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Research Papers

Improved Methodologies for Time-Resolved Heat Transfer Measurements, Demonstrated on an Unshrouded Transonic Turbine Casing

[+] Author and Article Information
Matthew Collins

Osney Thermofluids Laboratory,
Department of Engineering Science,
University of Oxford,
Parks Road,
Oxford OX1 3PJ, UK
e-mail: matthew.collins@eng.ox.ac.uk

Kam Chana

Osney Thermofluids Laboratory,
Department of Engineering Science,
University of Oxford,
Parks Road,
Oxford OX1 3PJ, UK
e-mail: kam.chana@eng.ox.ac.uk

Thomas Povey

Osney Thermofluids Laboratory,
Department of Engineering Science,
University of Oxford,
Parks Road,
Oxford OX1 3PJ, UK
e-mail: thomas.povey@eng.ox.ac.uk

1Corresponding author.

Contributed by the International Gas Turbine Institute (IGTI) of ASME for publication in the JOURNAL OF TURBOMACHINERY. Manuscript received February 24, 2016; final manuscript received March 9, 2016; published online May 17, 2016. Editor: Kenneth C. Hall.

J. Turbomach 138(11), 111007 (May 17, 2016) (10 pages) Paper No: TURBO-16-1051; doi: 10.1115/1.4033267 History: Received February 24, 2016; Revised March 09, 2016

The high pressure (HP) rotor tip and over-tip casing are often life-limiting features in the turbine stages of current gas turbine engines. This is due to the high thermal load and high temperature cycling at both low and high frequencies. In the last few years, there have been numerous studies of turbine tip heat transfer. Comparatively fewer studies have considered the over-tip casing heat transfer. This is in part, no doubt, due to the more onerous test facility requirements to validate computational simulations. Because the casing potential field is dominated by the passing rotor, to perform representative over-tip measurements a rotating experiment is an essential requirement. This paper details the measurements taken on the Oxford turbine research facility (OTRF), an engine-scale rotating turbine facility which replicates engine-representative conditions of Mach number, Reynolds number, and gas-to-wall temperature ratio. High density arrays of miniature thin-film heat-flux gauges were used with a spatial resolution of 0.8 mm and temporal resolution of ∼120 kHz. The small size of the gauges, the high frequency response, and the improved processing methods allowed very detailed measurements of the heat transfer in this region. Time-resolved measurements of TAW and Nu are presented for the casing region (−30% to +125% CAX) and compared to other results in the literature. The results provide an almost unique data set for calibrating computational fluid dynamics (CFD) tools for heat transfer prediction in this highly unsteady environment dominated by the rotor over-tip flow.

Copyright © 2016 by Rolls-Royce plc
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References

Figures

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Fig. 2

Experimental hardware installed in cassette

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Fig. 3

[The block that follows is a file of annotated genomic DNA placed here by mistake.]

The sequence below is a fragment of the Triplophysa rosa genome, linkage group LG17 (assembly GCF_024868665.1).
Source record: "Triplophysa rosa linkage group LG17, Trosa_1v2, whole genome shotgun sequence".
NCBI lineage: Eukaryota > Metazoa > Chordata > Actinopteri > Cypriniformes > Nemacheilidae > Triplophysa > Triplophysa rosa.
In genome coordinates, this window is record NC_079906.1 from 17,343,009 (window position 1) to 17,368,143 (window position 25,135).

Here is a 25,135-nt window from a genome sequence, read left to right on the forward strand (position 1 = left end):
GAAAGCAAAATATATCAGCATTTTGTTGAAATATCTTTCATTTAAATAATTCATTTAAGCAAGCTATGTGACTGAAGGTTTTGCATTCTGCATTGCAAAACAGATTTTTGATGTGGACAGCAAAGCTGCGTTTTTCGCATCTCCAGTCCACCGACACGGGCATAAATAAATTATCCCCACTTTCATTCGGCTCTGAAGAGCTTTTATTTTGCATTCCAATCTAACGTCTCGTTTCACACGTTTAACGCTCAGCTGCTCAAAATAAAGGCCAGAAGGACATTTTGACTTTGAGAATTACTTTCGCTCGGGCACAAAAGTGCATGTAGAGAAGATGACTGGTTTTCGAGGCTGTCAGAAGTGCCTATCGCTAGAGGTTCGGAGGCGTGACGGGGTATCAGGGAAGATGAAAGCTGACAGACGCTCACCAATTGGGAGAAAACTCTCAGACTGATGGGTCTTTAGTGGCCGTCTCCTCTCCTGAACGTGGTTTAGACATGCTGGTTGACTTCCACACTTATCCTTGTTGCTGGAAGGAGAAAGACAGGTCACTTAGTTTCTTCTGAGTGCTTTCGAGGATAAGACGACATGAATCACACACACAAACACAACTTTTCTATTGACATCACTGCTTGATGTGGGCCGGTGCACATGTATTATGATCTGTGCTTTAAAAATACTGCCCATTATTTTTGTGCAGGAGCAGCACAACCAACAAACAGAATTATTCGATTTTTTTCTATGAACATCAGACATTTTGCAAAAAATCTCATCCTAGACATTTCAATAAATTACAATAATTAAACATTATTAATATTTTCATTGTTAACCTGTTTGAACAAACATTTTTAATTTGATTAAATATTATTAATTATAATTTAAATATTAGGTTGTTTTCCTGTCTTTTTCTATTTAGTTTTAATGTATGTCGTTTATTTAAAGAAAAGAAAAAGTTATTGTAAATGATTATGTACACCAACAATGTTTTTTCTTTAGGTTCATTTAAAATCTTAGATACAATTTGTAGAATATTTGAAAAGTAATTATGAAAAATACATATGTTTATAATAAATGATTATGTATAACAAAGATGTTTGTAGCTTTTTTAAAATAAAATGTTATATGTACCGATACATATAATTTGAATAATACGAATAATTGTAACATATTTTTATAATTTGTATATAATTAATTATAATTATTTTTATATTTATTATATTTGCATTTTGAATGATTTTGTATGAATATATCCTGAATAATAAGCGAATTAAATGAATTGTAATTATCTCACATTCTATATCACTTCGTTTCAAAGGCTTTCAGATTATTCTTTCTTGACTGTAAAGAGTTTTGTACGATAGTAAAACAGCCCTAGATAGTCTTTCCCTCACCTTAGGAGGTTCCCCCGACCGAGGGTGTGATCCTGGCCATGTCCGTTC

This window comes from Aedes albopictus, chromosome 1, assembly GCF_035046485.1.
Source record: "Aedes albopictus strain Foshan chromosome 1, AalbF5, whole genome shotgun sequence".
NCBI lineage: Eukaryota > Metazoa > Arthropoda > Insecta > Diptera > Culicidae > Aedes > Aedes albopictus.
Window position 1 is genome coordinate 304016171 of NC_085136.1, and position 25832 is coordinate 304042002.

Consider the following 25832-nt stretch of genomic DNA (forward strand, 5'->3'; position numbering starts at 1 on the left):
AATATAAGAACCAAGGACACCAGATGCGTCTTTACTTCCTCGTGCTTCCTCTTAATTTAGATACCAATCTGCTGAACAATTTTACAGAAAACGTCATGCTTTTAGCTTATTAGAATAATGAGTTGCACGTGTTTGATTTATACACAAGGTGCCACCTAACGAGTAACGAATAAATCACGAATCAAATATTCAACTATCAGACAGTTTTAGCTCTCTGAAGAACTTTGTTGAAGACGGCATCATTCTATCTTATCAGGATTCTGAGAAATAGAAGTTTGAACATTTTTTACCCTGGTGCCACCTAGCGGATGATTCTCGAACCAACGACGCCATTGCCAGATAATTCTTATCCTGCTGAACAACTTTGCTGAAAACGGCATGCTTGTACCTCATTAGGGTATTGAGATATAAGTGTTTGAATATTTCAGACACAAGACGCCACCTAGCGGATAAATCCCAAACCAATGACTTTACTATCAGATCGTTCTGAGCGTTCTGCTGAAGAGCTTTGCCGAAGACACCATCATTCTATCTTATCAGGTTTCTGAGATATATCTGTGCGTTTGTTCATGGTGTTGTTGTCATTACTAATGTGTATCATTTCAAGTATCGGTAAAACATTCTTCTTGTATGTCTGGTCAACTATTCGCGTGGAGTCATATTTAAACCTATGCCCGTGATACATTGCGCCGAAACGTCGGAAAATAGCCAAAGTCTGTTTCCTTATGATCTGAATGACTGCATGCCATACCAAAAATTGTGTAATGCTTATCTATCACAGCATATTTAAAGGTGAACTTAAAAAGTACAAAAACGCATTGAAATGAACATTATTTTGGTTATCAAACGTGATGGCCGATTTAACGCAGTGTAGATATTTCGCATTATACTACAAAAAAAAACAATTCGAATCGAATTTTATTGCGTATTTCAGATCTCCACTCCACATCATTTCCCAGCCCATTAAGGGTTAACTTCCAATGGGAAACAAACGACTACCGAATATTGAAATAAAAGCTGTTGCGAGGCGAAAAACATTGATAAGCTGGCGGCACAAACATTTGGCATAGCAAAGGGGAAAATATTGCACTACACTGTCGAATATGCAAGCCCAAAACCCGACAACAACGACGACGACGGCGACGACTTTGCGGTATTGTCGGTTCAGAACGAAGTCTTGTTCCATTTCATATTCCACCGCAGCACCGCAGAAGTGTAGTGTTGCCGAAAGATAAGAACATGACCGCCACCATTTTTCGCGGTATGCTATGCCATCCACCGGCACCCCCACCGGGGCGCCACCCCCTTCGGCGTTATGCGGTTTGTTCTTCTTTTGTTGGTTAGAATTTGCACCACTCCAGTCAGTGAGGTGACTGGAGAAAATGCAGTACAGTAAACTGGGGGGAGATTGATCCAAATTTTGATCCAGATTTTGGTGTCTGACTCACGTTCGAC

Instrumented casing region with 92 TFHFGs

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Fig. 4

Work process for measuring, recording, and processing heat transfer data using new HTA

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Fig. 5

Schematic of wall heating/cooling hardware

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Fig. 8

Regression performed on one TFHFG for one run, with a q˙ versus TW regression (a) and a regression against corrected TW′ (b)

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Fig. 6

Plots of measured inlet total pressure (a) and total temperature measured local to the rotor casing (b)

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Fig. 7

Plots of low pass filtered (2 kHz) measured TW (a) and q˙ calculated using impulse response (b) from a TFHFG during a run

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Fig. 9

Plot of floating regression performed on multiple runs with different initial wall temperatures

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Fig. 10

Time-averaged plots of TAW (a) and Nu (b) for 8 runs compared to experimental and CFD results obtained by Qureshi et al. [8]

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Fig. 11

Schematic illustrating unsteady data processing to extract and TAW and HTC as functions of rotor pitch

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Fig. 14

Tip leakage vortex development over flat tip, Mischo et al. [33]

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Fig. 12

Time-resolved experimental measurements of rotor casing unsteady heat flux (a), TAW (b) and Nu (c)

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Fig. 13

Over tip leakage flow relative to the rotor over a thick and thin blade

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Fig. 15

TAW (a) and Nu (b) 95% confidence intervals as a proportion of measured value obtained from regression

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